The Weekly Read: CAO - three dreaded letters
On top of studying for the mock exams, preparing for the oral and practical exams, the CAO adds yet another stress to the burden carried by Leaving Certificate students.
The huge array of courses available in universities and institutes of technology all over Ireland leads people to believe that there’s a course out there to suit every student. Unfortunately, more often than not the student is unaware as to what that course is.
Students often don’t have the luxury of time to devote to indeptly researching courses and travelling around to colleges. The CAO is often shoved to the back of one’s mind and takes a back seat in one’s list of priorities for much of the year.
If anything the wide range of options available makes choosing the correct course even more difficult. Without actually experiencing the course it can be very difficult to visualise yourself doing it. Every career guidance teachers will present a different opinion with regard to choosing the right course for you. Listen to them.
My golden piece of advice is to talk to someone who is doing or has done the course.
Only they will tell you the absolute truth with regard to what’s involved. They will tell you the good and bad points without sugar-coating. What you will realise from this exercise is that often the reality of a course is quite different to what is described in a prospectus or by a lecturer of the course. If possible talk to numerous people who have experienced both the course and college in question.
Some people advise you to go with the course you absolutely love, to forget about everything else and to put your dream course as number one.
This isn’t a bad piece of advice but sometimes there’s more to picking a course, than just the course content. If you strongly dislike a certain college, or a location, it doesn’t make much sense to include it on your CAO. People will tell you that this is nonsense, that it doesn’t matter where you do a course, but as a student I assure you, it does.
Other’s say to be realistic. It can be difficult to estimate your points several months before you even sit your exams but mocks and class exams give us an indication as to the range of points one may get. While being realistic is important, so is optimism. The first few courses on your CAO shouldn’t be points dependent.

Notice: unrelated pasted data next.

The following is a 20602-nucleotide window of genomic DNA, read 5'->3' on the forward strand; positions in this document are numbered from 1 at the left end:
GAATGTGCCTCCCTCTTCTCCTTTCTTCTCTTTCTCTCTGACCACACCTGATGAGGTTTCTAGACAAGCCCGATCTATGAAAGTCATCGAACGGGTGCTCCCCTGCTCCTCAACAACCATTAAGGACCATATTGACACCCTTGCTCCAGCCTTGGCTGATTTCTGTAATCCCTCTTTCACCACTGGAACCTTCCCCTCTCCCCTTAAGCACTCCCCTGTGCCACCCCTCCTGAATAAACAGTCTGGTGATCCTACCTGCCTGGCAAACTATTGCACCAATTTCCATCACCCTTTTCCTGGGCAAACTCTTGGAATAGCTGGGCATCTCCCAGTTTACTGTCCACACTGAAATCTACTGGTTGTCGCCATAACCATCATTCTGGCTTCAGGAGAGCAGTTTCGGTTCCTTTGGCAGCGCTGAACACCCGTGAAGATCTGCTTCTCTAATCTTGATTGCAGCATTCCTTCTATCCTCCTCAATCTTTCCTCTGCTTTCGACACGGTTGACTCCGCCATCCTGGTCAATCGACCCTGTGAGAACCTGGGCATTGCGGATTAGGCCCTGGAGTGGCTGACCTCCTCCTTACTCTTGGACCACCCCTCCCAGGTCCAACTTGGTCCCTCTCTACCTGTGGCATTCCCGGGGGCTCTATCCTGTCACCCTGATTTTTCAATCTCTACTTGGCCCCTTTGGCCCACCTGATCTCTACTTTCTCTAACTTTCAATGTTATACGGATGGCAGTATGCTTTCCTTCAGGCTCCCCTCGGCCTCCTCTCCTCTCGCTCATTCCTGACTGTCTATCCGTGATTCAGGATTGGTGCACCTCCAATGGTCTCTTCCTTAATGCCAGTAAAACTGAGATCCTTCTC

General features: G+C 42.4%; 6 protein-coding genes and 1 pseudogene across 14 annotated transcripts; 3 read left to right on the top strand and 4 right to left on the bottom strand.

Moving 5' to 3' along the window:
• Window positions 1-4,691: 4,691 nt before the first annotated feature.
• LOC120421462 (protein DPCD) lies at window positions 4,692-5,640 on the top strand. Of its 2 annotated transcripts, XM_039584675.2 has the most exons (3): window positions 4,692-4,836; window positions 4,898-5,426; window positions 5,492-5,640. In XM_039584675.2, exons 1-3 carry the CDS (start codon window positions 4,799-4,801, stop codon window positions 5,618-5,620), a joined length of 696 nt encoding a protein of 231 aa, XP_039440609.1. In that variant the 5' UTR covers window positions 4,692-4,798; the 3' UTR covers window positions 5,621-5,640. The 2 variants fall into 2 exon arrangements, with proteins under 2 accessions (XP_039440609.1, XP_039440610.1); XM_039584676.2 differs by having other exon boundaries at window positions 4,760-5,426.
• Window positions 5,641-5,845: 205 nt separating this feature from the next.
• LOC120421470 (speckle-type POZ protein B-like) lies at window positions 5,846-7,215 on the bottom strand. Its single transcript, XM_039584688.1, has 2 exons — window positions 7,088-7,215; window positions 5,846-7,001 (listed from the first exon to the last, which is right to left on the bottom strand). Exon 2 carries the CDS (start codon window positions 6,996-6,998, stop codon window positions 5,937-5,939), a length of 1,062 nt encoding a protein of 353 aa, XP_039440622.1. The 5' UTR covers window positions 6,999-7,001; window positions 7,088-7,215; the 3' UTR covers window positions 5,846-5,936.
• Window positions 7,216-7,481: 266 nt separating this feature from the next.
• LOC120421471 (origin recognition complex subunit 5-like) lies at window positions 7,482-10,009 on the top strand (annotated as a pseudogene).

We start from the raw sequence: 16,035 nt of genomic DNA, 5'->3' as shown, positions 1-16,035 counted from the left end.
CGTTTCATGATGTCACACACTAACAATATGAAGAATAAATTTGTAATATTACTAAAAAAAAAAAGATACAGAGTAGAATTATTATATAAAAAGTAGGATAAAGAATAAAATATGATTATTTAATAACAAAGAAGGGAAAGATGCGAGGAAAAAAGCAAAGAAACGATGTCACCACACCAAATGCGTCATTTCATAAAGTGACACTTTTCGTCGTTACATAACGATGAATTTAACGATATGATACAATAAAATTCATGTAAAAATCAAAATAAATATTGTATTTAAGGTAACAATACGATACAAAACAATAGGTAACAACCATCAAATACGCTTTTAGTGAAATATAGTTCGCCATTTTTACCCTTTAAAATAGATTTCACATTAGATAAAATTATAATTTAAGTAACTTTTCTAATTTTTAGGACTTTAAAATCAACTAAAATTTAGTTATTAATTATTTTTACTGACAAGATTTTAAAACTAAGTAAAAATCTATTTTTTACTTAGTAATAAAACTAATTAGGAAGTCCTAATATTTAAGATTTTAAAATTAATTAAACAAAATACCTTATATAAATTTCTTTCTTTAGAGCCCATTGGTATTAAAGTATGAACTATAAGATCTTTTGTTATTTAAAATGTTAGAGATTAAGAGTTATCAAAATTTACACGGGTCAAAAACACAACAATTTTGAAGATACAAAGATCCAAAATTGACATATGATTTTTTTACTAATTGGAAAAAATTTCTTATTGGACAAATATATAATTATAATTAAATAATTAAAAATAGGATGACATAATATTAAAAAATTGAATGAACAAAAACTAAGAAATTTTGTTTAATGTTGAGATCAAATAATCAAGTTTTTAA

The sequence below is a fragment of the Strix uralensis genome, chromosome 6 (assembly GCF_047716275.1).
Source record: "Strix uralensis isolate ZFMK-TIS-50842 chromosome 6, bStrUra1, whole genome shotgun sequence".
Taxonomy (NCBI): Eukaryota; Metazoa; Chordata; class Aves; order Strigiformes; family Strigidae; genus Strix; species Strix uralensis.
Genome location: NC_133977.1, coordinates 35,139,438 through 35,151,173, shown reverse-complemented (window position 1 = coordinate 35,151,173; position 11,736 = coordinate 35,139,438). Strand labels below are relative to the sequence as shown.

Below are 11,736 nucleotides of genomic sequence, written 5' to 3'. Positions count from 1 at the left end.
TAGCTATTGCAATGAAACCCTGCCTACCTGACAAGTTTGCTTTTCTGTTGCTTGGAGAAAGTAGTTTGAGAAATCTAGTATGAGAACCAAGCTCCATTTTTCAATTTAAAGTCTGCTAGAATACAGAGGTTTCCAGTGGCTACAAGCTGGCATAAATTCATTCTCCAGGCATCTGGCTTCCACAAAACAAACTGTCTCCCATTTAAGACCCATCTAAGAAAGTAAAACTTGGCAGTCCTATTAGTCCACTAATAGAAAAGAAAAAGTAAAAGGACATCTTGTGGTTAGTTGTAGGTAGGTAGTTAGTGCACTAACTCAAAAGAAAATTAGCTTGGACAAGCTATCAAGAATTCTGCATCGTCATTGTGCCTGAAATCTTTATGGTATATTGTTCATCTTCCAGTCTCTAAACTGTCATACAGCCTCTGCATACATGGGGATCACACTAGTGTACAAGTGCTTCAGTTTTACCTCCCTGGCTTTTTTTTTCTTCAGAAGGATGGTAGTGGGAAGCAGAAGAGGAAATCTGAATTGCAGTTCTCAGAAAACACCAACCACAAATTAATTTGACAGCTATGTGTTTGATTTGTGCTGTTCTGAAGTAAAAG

The top choice on my CAO form was the course with the lowest points. But don’t make the mistake of filling in all ten options with courses you may not reach the requirements for. And never ever put down a course just for the sake of it. You should be reasonably happy to do any of the courses on your form. If there are only seven courses on the entire CAO that appeal to you, only put seven options down.
The most important thing to remember is that it is your CAO. It is your Leaving Cert. It is your future. Lots of people from parents and siblings to teachers and friends will have lots to say when it comes to your CAO. But they are not the ones who will be doing the course. The final say has to be yours. In saying that, be open to other opinions which doesn’t compliment yours. Often your family and friends can know you better than you know yourself.
The CAO is a daunting experience and getting the right order can seem almost impossible. It’s completely normal to doubt your decision, many times. Although it may seem like it is the end of the world sometimes, it’s not. For now, you still have the ‘Change of Mind’ option after the Leaving Cert.
Even after that you have the option of deferring or of reapplying to the CAO next year. And if all comes to all, you can drop out before (or although not advisable, after) the October deadline. Some colleges will even allow you to do internal swaps. Everything will work out for everyone, just maybe not at the same rate. And believe me, you still may not be sure about the course you’re doing or the
direction your life is taking half way through the course, or even after graduating. You may be sick of hearing it but while the importance of the CAO cannot be denied, it is not the be all and end all.
With thanks to Campus.ie